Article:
This week, I’m out of the office and celebrating Thanksgiving. If you’ll also be celebrating, I hope you’re able to enjoy some time with those who matter most to you.

But even if the holiday has caught you a bit less ready than you’d like, there’s still time to prepare to make the most of it. To do so, try these 5 steps.

1. Recognize there’s more to life than your current work demands or next upcoming project.

Academic biblical studies, church work, etc. is one dimension of your life—not the other way around. If we get this reversed, we end up living as something less than whole human beings.

2. Prepare early.

By this point, your plans are probably already set. But take a moment to take stock of where things stand.

Are you already intentionally or unintentionally planning to short change your time away? If need be, modify your plans for the holiday accordingly.

Then, ask yourself what will have to be true over the next couple days for you to unplug from your school or work demands. Ask yourself what will need to happen for you to be fully present with your friends, loved ones, or whomever you’ll be spending time with.

Plan your time between now and the start of your holiday activities to prioritize the critical few items that will make the holiday as enriching as possible for you and those you’ll spend it with.

3. Address others’ needs ahead of time.

Identify who may have a “surprise” work-related need for something from you while you’re supposed to be unplugged.

In reality, such surprises probably aren’t as surprising as we can allow them to be. From past experience, you may well know who’s likely to ask for something from you at the 11th hour (or later!).

Contact these people as soon as you can to let them know that you’ll be happy to field requests from them before or after your time away but that you’ll be unavailable during the holiday window you’ve set aside.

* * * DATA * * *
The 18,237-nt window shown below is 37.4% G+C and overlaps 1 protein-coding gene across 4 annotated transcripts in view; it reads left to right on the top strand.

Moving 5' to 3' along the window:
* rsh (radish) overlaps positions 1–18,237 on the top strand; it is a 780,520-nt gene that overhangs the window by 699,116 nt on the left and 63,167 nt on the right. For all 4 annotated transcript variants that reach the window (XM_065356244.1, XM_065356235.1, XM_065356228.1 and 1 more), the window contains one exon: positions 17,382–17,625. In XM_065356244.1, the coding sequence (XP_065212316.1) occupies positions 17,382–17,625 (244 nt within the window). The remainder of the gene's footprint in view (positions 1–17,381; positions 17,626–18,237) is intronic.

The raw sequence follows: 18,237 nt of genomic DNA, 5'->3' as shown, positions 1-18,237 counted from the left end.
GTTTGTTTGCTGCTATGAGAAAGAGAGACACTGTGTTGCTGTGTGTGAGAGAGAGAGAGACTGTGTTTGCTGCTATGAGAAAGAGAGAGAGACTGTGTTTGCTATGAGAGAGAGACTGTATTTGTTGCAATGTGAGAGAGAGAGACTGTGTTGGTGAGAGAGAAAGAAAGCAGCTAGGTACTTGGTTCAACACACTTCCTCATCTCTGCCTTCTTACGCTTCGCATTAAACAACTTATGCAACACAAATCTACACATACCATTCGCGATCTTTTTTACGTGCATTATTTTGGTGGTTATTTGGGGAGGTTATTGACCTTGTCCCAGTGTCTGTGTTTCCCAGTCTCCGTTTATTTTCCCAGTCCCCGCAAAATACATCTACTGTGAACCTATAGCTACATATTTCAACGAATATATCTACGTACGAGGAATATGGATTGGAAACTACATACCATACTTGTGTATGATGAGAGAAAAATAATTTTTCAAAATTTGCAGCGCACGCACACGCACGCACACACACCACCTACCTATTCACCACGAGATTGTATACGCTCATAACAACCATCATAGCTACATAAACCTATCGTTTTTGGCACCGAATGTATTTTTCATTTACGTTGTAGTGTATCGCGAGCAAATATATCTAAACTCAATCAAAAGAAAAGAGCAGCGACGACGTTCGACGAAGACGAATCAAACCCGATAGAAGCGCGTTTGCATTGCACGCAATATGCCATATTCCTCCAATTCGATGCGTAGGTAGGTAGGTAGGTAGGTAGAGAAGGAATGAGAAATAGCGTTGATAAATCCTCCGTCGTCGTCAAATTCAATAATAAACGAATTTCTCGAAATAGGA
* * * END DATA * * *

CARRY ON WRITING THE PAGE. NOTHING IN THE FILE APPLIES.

4. Use an auto-responder.

If possible, set an out-of-office reply or other automated bounce back at least a little before you need to start disengaging. That way, you won’t have messages come in that you don’t have time to respond to.

In the automated reply, you don’t need to give a lot of detail. But do try to let whomever know when you’ll be able to get back with them.

5. While you’re away, actually unplug.

Be fully present with those for whom you’ve set aside this time to disengage.

If you find you didn’t start preparing early or fully enough, don’t try to squeeze school or work activity back in around the margins. And if something comes up claiming it can’t wait, don’t be too ready to agree with that assessment.

But if you really think it can’t wait, start by talking through how best to handle that with those who will be affected by your not unplugging. Then, knock out what needs to be done, and take the scenario as a lesson in how to prepare better for the next time you’ll be away.

Other than that, remember that “inside ‘yes’ is ‘no.'” If you choose to pull school or work back into times you’ve set aside to be more fully present with family, friends, or others, that “yes” to the work is an automatic “no” to those you’d otherwise be giving your time, attention, and presence to during that time. And you shouldn’t underestimate the relational cost of that “no.”


As you go through this Thanksgiving week, enjoy the time you’ve set aside for the holiday’s social activities.

But as you do so, you may also notice at least something where there’s friction because of some school or work hangover or preoccupation you have. If you do, think about what you could have done differently to avoid that friction.

Maybe you tried to squeeze something in around a margin. Maybe you missed something in your preparation. Or maybe you didn’t start preparing for the holiday early enough.

Whatever the case may be, it just so happens that Christmas follows Thanksgiving pretty closely again this year. 😉 So you’ll soon have another to put into practice what you learned over Thanksgiving.

Do that a few times, and you’ll notice yourself gradually getting better at being not just whatever your school or work demands require, but also someone who is and lives as a whole person.

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